And so does she. May she live long and prosper. And write a hundred books she adores.
Do you sometimes feel an oddball in your world? Do you like it or not? When did you know you were a writer?
16 thoughts on “Why I love Amanda Hocking”
I swear, the more I write, the more I dedicate myself to my writing – the odder I get! I was always the geek girl in school, but this goes beyond that. But guess what? I don’t care. I love writing and I will never give it up.
I work at Amazon and write and paint in my spare time. My favorite quote is “If I quieted the voices in my head I would face the day with nothing to write.” I’m always relieved to read your blog and other writers, you make my normal, normal. LOL. And working at Amazon was the first job I have ever had that made me feel proud to be creative and do what I do. The first twenty minutes of working there I thought this is my place. Our motto; Work hard, have fun and make history.
Great post, Shannon. Congrats on landing in a place that makes you feel so right in your world. LOL…make history. Think that’s been covered. 🙂
Janel, that’s the good thing: most of us don’t care a whit!
A beautiful post and such kind words about a young woman who refueled the hopes and dreams of writers everywhere. You are, as always, an inspiration to me.
Very glad, Sheila. She really did refuel the dreams of the aspiring writers of the world. Can never have too much of that!
Barbara, I loved this post – I’ve spent half my life trying to talk myself into being ‘normal’ and never succeeded. I remember arguing with my family about my habit of going to airports two hours early – they couldn’t understand how I could enjoy people watching and eavesdropping (yes, I admit it and if the dialogue is good, I’ll even whip out my notebook) as much as the trip itself. I believe daydreaming is as needed as oxygen, I talk to myself and every time I watch the news I see something that sparks a story idea. If I had a choice between spending the afternoon with a movie star or an art forger, I’d go for the forger….and so would every other writer I know. Your blog is great, I read it all the time. Thanks so much for your wise, kind and always generous hearted posts.
Thanks, Cheryl. What a great comment! (And yes, absolutely the forger. If you find one, let us know!)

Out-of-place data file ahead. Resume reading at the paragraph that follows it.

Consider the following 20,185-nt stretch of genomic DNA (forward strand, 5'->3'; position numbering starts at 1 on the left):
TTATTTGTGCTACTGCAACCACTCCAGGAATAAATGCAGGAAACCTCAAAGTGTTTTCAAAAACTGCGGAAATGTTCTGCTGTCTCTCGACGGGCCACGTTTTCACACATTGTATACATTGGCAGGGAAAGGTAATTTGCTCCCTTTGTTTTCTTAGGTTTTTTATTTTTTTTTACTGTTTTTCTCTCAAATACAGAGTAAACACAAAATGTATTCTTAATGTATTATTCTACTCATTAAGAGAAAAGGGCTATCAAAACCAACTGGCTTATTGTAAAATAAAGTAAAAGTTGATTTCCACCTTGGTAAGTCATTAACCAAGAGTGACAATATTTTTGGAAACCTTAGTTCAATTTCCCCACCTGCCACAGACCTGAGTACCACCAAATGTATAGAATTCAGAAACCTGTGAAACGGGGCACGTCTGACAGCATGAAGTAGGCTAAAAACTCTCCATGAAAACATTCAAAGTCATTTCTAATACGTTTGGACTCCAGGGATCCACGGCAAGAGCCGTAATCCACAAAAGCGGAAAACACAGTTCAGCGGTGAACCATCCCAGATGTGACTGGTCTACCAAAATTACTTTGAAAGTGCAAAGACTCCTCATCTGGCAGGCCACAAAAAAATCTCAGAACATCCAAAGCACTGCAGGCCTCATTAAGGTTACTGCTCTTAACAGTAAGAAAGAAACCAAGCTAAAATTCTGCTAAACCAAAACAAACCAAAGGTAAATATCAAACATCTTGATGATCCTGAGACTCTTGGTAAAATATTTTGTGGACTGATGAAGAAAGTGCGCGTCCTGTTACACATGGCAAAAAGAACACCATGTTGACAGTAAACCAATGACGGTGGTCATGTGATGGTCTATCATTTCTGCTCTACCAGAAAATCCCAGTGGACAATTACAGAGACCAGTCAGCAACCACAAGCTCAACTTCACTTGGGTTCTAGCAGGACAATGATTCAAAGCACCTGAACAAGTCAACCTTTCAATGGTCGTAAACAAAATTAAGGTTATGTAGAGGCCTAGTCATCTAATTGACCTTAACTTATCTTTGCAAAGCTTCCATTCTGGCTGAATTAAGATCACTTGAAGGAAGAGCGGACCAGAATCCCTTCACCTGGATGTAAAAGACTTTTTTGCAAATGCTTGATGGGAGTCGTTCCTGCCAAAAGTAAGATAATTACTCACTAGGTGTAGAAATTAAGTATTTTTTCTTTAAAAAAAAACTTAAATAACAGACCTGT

Oh my gosh. I’ve ALWAYS been the oddball! I grew up loving the past, immersing myself in historical novels, wishing and dreaming I could walk around wearing a hoopskirt from the Civil War era. 🙂 Nowadays, I dream about wearing clothes from the 1940s, putting a flower in my pin-curled hair, and jitterbugging. I am not yet brave enough to do any of them…yet.
But I am an oddball in other ways. I, too, love long stretches of time when I’m home (I rarely do anything on the weekends since I work full-time. The weekends are my writing time). I don’t volunteer (even at my daughter’s school…which makes me feel sort of guilty), don’t hold house parties, don’t do my hair and make-up every day (and don’t even feel the need to), don’t watch cable t.v., don’t put my daughter in sports (she has no desire to – she has her art lessons and that is good enough for her), don’t worry about clothing labels or what kind of car I drive or what kind of house I live in.
You’re right – writers are odd balls and reclusive and a bit peculiar. But I wouldn’t have it any other way. 🙂
Me again…I just realized I recently wrote a blog post about being an oddball:
(If you’re interested…) 🙂
My writing origin is bizarre. My dad is a film critic and never thought about writing before he asked to write a column on his site when I was 16…and the just like that I went on to study journalism in college and now I’m a freelance writer.